Automobiles generate 13 percent of the world’s greenhouse gases. Discussions of global warming tend to focus heavily on their contribution. We tout the improved gas economy of our hybrids and pour development money into electric cars and vehicles fueled with bio-diesels. We talk about alternatives to driving and call for better public transit and more bicycle lanes. What we rarely discuss is cows.
Cows get little attention in the global warming debate despite contributing 18 percent of greenhouse gases. With cows a more significant contributor than cars to global warming, do you wonder why cows don’t get more attention?
While logic dictates that humans would turn to meat-free, and particularly beef-free, diets to combat global warming, that isn’t close to happening. It’s long been true that when affluence levels rise, meat consumption rises with it. And global meat and milk production are expected to double by 2050, according to a 2006 United Nations Food and Agriculture Organization report titled “Livestock’s Long Shadow-Environmental Issues and Options.”
So with cows not only a substantial but a growing part of the problem, why are governments fixated on cars when discussing climate change? Why wasn’t the word “cow” in the Kyoto Protocol?
By the time of the Copenhagen Climate Conference in 2009, cows did make the climate change discussion agenda. But the cow discussion was about what is politely called cow emissions. Among other developments, the USDA committed to spending $90 million on cow emission research.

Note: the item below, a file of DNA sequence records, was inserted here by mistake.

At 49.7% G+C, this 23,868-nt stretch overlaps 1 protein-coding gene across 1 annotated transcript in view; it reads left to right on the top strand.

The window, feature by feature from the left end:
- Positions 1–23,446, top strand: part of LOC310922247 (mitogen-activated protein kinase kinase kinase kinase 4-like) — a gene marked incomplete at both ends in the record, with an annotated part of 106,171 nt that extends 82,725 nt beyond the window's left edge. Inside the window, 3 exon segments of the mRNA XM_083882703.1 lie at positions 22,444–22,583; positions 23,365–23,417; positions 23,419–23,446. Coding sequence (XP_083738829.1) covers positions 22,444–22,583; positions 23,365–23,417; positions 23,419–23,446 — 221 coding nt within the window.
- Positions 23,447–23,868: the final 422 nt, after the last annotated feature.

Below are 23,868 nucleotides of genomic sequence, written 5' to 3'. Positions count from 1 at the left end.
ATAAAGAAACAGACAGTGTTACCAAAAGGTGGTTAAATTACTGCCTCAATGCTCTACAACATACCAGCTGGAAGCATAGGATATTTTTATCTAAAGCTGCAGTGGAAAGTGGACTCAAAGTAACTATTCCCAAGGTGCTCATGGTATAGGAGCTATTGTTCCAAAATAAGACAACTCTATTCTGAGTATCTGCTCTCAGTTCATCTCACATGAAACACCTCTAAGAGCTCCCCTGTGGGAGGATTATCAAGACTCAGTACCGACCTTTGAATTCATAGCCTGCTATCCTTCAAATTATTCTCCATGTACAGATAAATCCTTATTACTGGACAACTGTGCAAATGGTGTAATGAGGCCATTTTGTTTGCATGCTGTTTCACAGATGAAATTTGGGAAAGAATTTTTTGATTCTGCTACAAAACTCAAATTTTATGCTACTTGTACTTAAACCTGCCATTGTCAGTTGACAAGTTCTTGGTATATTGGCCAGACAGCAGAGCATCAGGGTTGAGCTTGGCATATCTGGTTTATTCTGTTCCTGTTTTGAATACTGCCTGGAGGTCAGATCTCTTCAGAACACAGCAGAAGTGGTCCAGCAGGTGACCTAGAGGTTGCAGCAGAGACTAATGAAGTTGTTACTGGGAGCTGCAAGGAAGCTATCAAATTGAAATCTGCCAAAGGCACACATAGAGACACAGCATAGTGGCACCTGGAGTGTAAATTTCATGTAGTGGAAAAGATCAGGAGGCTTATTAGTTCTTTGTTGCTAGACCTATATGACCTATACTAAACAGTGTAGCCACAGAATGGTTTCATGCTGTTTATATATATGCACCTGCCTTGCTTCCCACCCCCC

Cow emissions of methane are important to global warming because methane has 20 percent greater heat-trapping capacity than carbon dioxide. But reducing cow methane emissions alone won’t fix the cow contribution to global warming. Livestock farming is responsible for 65 percent of human-related nitrous oxide, due mainly to manure. Nitrous oxide has 296 times the global warming potential of carbon dioxide. In total, the production of 2.2 lbs. of beef unleashes 76.28 lbs. of greenhouse gases. Production of other meats also contributes to global greenhouse gas emissions, but not as substantially.
What would reduce all of these emissions? The #1 change humans could make to reduce these emissions is dietary changes. Vegetarianism or even drastic cutbacks in meat consumption is one of the most rational steps humans could take to reduce global warming.
This is not news to people familiar with the costs of livestock farming and the benefits of vegetarian diets. As one of the great thinkers of the 20th century Albert Einstein once said, “Nothing will benefit human health and increase chances for survival of life on Earth as much as the evolution to a vegetarian diet.”